The Roots of Black History Month Are in Illinois
Carter G. Woodson (a Virginia native and the son of former slaves who relocated to Illinois) graduated from the University of Chicago in 1908 with a Master’s degree in History and completed his PhD in History at Harvard University in 1912. In 1915, he traveled to Washington, D.C., to celebrate and serve as an exhibitor for the 50th anniversary of emancipation.
Illinois helped sponsor the national celebration showcasing Black history and accomplishments. Inspired, Woodson returned to Chicago resolved to promote the study of Black life and history. Later that year, Woodson was among the founders of the Association for the Study of Negro Life and History – now known as the Association for the Study of African American Life and History (https://asalh.org/about-us/origins-of-black-history-month/) and The Journal of Negro History was published in 1916.
A member of Omega Psi Phi Fraternity Incorporated, Woodson leveraged his fraternity brothers’ networks, but Woodson and the ASALH wanted greater exposure and impact. The organization established Negro History Week in February 1926.
The choice of February was savvy, because the birthdays of Abraham Lincoln and Frederick Douglass had been traditionally celebrated in the Black community. Rather than try to create a new tradition, Woodson sought to promote the study of Black history by encompassing Negro History Week in already established celebrations. Woodson also had a larger goal in mind; he would transform a celebration of singularly great figures into the celebration of the wider contributions and accomplishments of the Black community.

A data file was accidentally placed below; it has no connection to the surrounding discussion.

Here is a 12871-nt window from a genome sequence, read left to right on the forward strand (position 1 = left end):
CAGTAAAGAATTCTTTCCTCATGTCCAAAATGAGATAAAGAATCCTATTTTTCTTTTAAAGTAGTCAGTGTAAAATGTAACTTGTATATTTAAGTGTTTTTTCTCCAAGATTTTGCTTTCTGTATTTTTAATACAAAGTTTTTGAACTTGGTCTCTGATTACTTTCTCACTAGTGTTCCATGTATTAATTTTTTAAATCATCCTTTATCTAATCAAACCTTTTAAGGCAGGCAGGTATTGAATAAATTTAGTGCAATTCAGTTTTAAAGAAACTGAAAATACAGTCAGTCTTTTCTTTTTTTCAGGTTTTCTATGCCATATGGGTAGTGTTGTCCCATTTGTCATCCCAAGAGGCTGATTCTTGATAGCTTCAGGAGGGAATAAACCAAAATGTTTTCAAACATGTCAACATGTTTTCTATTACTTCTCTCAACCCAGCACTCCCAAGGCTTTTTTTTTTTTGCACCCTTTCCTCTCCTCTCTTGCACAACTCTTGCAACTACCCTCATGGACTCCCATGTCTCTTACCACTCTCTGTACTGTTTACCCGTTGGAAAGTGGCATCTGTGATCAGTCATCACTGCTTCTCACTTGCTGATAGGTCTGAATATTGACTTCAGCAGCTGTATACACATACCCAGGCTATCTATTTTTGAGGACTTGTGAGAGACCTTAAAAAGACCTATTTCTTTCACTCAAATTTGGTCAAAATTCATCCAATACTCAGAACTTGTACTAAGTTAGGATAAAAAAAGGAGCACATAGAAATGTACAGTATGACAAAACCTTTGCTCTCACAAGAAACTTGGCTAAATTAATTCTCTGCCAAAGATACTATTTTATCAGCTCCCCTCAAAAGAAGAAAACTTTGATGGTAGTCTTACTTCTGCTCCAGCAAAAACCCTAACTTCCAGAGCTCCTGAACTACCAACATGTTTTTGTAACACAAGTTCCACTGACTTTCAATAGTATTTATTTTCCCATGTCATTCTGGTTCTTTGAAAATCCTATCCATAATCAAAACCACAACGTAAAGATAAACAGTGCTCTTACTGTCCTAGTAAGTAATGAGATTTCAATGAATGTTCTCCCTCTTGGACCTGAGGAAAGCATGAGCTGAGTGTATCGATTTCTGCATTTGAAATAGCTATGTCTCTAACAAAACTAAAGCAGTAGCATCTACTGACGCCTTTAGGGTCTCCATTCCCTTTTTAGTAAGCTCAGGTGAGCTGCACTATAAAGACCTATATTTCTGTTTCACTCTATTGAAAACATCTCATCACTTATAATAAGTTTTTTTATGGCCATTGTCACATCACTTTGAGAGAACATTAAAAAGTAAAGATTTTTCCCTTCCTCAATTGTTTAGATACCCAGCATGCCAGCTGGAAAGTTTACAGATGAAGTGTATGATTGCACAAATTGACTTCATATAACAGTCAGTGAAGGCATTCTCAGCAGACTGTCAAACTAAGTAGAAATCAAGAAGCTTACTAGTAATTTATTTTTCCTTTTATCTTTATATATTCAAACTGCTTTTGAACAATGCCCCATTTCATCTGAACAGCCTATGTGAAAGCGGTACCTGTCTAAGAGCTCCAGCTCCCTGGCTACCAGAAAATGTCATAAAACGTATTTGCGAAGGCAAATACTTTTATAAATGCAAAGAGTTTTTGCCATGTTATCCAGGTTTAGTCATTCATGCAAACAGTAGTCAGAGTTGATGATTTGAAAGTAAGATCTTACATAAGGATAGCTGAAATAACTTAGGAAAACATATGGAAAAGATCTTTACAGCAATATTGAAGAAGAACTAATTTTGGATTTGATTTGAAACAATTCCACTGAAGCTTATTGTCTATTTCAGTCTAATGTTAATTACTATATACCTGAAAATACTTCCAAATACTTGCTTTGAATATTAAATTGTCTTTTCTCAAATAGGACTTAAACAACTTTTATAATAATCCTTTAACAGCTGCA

Although the celebration of Black History in the United States was officially expanded to a month-long concept in 1976, during the nation’s bicentennial, the path to expanding Black History Month is multifaceted and goes as far back as the 1940s. Black civic leaders in West Virginia, cultural activists in Chicago and young Blacks on college campuses were instrumental in the eventual expansion. Before his death in 1950, Woodson believed that Black history celebrations would eventually come to an end, envisioning an environment where Black accomplishments, history and studies would be an established facet of annual learning.
(This material, slightly edited, is taken from the website of the Illinois Realtor’s Association. (https://www.illinoisrealtors.org/). Illinois REALTORS® advocate for private property rights at the state Capitol in Springfield and in communities statewide. They stand for excellence in advocacy, education, and ethics for real estate practitioners.
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